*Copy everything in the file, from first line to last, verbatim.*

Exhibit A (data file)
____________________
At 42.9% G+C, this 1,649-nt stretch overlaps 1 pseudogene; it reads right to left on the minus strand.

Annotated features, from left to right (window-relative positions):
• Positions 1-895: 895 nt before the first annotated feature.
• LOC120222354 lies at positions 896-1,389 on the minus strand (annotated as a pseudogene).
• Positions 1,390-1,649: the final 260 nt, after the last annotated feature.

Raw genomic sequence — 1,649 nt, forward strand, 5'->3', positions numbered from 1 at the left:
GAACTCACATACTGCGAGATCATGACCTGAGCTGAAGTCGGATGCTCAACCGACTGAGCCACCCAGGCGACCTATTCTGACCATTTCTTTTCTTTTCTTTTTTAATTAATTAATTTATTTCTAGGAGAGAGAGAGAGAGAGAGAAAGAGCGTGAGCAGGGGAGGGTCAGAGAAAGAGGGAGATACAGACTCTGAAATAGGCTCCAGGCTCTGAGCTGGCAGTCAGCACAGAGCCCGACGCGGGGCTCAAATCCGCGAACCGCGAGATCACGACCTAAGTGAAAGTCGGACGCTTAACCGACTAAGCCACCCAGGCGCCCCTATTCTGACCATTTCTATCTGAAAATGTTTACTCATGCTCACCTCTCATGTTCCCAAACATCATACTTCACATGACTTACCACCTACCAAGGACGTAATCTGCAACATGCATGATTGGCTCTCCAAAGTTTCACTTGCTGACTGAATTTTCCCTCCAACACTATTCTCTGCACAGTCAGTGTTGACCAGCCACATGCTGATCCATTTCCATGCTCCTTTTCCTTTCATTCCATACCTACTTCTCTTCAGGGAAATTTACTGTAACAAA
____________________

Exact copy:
At 42.9% G+C, this 1,649-nt stretch overlaps 1 pseudogene; it reads right to left on the minus strand.

Annotated features, from left to right (window-relative positions):
• Positions 1-895: 895 nt before the first annotated feature.
• LOC120222354 lies at positions 896-1,389 on the minus strand (annotated as a pseudogene).
• Positions 1,390-1,649: the final 260 nt, after the last annotated feature.

Raw genomic sequence — 1,649 nt, forward strand, 5'->3', positions numbered from 1 at the left:
GAACTCACATACTGCGAGATCATGACCTGAGCTGAAGTCGGATGCTCAACCGACTGAGCCACCCAGGCGACCTATTCTGACCATTTCTTTTCTTTTCTTTTTTAATTAATTAATTTATTTCTAGGAGAGAGAGAGAGAGAGAGAAAGAGCGTGAGCAGGGGAGGGTCAGAGAAAGAGGGAGATACAGACTCTGAAATAGGCTCCAGGCTCTGAGCTGGCAGTCAGCACAGAGCCCGACGCGGGGCTCAAATCCGCGAACCGCGAGATCACGACCTAAGTGAAAGTCGGACGCTTAACCGACTAAGCCACCCAGGCGCCCCTATTCTGACCATTTCTATCTGAAAATGTTTACTCATGCTCACCTCTCATGTTCCCAAACATCATACTTCACATGACTTACCACCTACCAAGGACGTAATCTGCAACATGCATGATTGGCTCTCCAAAGTTTCACTTGCTGACTGAATTTTCCCTCCAACACTATTCTCTGCACAGTCAGTGTTGACCAGCCACATGCTGATCCATTTCCATGCTCCTTTTCCTTTCATTCCATACCTACTTCTCTTCAGGGAAATTTACTGTAACAAA